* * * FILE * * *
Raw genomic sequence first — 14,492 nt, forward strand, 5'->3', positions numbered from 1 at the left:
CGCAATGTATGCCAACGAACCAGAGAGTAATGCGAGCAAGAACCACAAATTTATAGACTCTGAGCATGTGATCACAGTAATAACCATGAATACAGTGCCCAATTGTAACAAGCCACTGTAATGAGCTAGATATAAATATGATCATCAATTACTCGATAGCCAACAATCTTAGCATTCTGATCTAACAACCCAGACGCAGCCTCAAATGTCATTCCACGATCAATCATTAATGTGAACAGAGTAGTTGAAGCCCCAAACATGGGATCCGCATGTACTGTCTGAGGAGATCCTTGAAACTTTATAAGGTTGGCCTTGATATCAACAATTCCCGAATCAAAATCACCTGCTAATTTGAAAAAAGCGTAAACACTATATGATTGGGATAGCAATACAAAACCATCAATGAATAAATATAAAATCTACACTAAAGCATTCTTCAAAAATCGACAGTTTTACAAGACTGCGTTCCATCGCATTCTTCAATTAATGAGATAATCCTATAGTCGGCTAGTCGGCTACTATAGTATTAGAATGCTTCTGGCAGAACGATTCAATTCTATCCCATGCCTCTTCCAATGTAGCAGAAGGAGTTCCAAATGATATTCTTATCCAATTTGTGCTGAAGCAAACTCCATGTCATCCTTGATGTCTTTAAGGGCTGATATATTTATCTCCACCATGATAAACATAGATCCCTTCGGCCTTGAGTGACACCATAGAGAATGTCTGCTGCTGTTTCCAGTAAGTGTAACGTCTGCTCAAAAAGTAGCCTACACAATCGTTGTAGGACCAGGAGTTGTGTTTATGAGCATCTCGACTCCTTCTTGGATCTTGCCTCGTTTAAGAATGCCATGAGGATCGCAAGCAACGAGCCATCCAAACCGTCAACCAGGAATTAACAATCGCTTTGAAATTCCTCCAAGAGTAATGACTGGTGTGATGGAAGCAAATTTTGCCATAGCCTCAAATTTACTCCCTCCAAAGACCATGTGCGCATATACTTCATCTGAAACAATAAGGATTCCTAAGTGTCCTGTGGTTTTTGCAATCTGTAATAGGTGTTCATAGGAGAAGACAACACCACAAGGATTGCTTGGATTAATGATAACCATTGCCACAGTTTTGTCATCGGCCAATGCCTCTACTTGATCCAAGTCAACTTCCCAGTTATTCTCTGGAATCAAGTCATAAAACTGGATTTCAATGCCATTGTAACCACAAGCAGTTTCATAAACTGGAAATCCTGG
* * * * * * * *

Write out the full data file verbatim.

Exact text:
Raw genomic sequence first — 14,492 nt, forward strand, 5'->3', positions numbered from 1 at the left:
CGCAATGTATGCCAACGAACCAGAGAGTAATGCGAGCAAGAACCACAAATTTATAGACTCTGAGCATGTGATCACAGTAATAACCATGAATACAGTGCCCAATTGTAACAAGCCACTGTAATGAGCTAGATATAAATATGATCATCAATTACTCGATAGCCAACAATCTTAGCATTCTGATCTAACAACCCAGACGCAGCCTCAAATGTCATTCCACGATCAATCATTAATGTGAACAGAGTAGTTGAAGCCCCAAACATGGGATCCGCATGTACTGTCTGAGGAGATCCTTGAAACTTTATAAGGTTGGCCTTGATATCAACAATTCCCGAATCAAAATCACCTGCTAATTTGAAAAAAGCGTAAACACTATATGATTGGGATAGCAATACAAAACCATCAATGAATAAATATAAAATCTACACTAAAGCATTCTTCAAAAATCGACAGTTTTACAAGACTGCGTTCCATCGCATTCTTCAATTAATGAGATAATCCTATAGTCGGCTAGTCGGCTACTATAGTATTAGAATGCTTCTGGCAGAACGATTCAATTCTATCCCATGCCTCTTCCAATGTAGCAGAAGGAGTTCCAAATGATATTCTTATCCAATTTGTGCTGAAGCAAACTCCATGTCATCCTTGATGTCTTTAAGGGCTGATATATTTATCTCCACCATGATAAACATAGATCCCTTCGGCCTTGAGTGACACCATAGAGAATGTCTGCTGCTGTTTCCAGTAAGTGTAACGTCTGCTCAAAAAGTAGCCTACACAATCGTTGTAGGACCAGGAGTTGTGTTTATGAGCATCTCGACTCCTTCTTGGATCTTGCCTCGTTTAAGAATGCCATGAGGATCGCAAGCAACGAGCCATCCAAACCGTCAACCAGGAATTAACAATCGCTTTGAAATTCCTCCAAGAGTAATGACTGGTGTGATGGAAGCAAATTTTGCCATAGCCTCAAATTTACTCCCTCCAAAGACCATGTGCGCATATACTTCATCTGAAACAATAAGGATTCCTAAGTGTCCTGTGGTTTTTGCAATCTGTAATAGGTGTTCATAGGAGAAGACAACACCACAAGGATTGCTTGGATTAATGATAACCATTGCCACAGTTTTGTCATCGGCCAATGCCTCTACTTGATCCAAGTCAACTTCCCAGTTATTCTCTGGAATCAAGTCATAAAACTGGATTTCAATGCCATTGTAACCACAAGCAGTTTCATAAACTGGAAATCCTGG